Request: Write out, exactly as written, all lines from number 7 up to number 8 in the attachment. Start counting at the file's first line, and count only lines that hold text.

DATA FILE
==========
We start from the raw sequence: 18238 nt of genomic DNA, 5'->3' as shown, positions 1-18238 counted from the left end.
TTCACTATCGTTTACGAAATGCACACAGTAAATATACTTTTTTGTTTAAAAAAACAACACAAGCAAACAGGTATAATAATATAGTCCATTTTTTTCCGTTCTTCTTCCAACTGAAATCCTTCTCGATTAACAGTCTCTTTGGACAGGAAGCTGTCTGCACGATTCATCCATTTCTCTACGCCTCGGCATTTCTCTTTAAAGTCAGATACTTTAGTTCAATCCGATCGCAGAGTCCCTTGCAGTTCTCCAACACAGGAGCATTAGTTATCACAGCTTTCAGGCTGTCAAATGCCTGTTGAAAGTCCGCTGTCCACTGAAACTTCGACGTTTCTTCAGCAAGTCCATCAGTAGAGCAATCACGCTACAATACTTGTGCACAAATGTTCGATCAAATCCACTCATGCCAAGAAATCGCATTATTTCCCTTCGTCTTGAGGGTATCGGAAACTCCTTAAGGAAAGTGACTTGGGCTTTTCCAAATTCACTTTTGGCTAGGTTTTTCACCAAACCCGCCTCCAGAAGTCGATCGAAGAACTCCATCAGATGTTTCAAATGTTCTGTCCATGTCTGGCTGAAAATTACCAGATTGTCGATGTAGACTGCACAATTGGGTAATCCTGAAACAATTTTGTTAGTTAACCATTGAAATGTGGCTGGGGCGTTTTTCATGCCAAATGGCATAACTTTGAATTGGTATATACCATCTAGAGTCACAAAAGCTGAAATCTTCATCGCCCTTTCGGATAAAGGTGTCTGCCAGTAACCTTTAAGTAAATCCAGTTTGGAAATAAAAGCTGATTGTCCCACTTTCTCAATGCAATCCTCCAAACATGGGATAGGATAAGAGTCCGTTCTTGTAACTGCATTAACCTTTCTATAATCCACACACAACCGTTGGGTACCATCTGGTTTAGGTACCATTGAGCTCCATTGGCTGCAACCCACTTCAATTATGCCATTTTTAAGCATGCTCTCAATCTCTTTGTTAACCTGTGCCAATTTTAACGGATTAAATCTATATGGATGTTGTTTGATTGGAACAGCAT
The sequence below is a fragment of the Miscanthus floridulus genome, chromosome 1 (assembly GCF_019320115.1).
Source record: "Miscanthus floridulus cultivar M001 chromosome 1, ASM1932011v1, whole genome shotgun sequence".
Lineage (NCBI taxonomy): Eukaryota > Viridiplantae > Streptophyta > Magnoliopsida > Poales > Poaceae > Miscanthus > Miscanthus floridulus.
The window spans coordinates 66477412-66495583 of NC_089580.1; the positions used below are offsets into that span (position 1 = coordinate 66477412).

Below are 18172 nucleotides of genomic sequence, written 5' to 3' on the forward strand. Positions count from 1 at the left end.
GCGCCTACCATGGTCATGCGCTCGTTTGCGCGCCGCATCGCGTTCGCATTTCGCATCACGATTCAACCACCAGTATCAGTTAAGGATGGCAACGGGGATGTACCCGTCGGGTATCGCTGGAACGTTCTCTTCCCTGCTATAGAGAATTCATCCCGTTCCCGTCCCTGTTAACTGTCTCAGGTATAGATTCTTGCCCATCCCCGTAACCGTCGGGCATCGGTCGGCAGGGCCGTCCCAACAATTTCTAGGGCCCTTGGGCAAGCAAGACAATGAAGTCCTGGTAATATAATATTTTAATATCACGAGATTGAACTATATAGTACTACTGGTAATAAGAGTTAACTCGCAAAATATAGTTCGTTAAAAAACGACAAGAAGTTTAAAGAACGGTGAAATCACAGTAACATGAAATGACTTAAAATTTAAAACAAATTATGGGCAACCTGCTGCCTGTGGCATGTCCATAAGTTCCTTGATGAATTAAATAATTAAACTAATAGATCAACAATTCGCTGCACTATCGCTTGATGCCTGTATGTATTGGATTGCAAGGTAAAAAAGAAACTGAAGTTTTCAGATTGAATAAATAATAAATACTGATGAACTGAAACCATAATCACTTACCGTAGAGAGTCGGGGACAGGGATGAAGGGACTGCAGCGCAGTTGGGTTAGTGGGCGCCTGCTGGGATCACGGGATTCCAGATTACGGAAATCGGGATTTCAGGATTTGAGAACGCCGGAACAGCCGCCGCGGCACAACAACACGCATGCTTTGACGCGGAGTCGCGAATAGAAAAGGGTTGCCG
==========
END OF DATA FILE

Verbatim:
Below are 18172 nucleotides of genomic sequence, written 5' to 3' on the forward strand. Positions count from 1 at the left end.
GCGCCTACCATGGTCATGCGCTCGTTTGCGCGCCGCATCGCGTTCGCATTTCGCATCACGATTCAACCACCAGTATCAGTTAAGGATGGCAACGGGGATGTACCCGTCGGGTATCGCTGGAACGTTCTCTTCCCTGCTATAGAGAATTCATCCCGTTCCCGTCCCTGTTAACTGTCTCAGGTATAGATTCTTGCCCATCCCCGTAACCGTCGGGCATCGGTCGGCAGGGCCGTCCCAACAATTTCTAGGGCCCTTGGGCAAGCAAGACAATGAAGTCCTGGTAATATAATATTTTAATATCACGAGATTGAACTATATAGTACTACTGGTAATAAGAGTTAACTCGCAAAATATAGTTCGTTAAAAAACGACAAGAAGTTTAAAGAACGGTGAAATCACAGTAACATGAAATGACTTAAAATTTAAAACAAATTATGGGCAACCTGCTGCCTGTGGCATGTCCATAAGTTCCTTGATGAATTAAATAATTAAACTAATAGATCAACAATTCGCTGCACTATCGCTTGATGCCTGTATGTATTGGATTGCAAGGTAAAAAAGAAACTGAAGTTTTCAGATTGAATAAATAATAAATACTGATGAACTGAAACCATAATCACTTACCGTAGAGAGTCGGGGACAGGGATGAAGGGACTGCAGCGCAGTTGGGTTAGTGGGCGCCTGCTGGGATCACGGGATTCCAGATTACGGAAATCGGGATTTCAGGATTTGAGAACGCCGGAACAGCCGCCGCGGCACAACAACACGCATGCTTTGACGCGGAGTCGCGAATAGAAAAGGGTTGCCG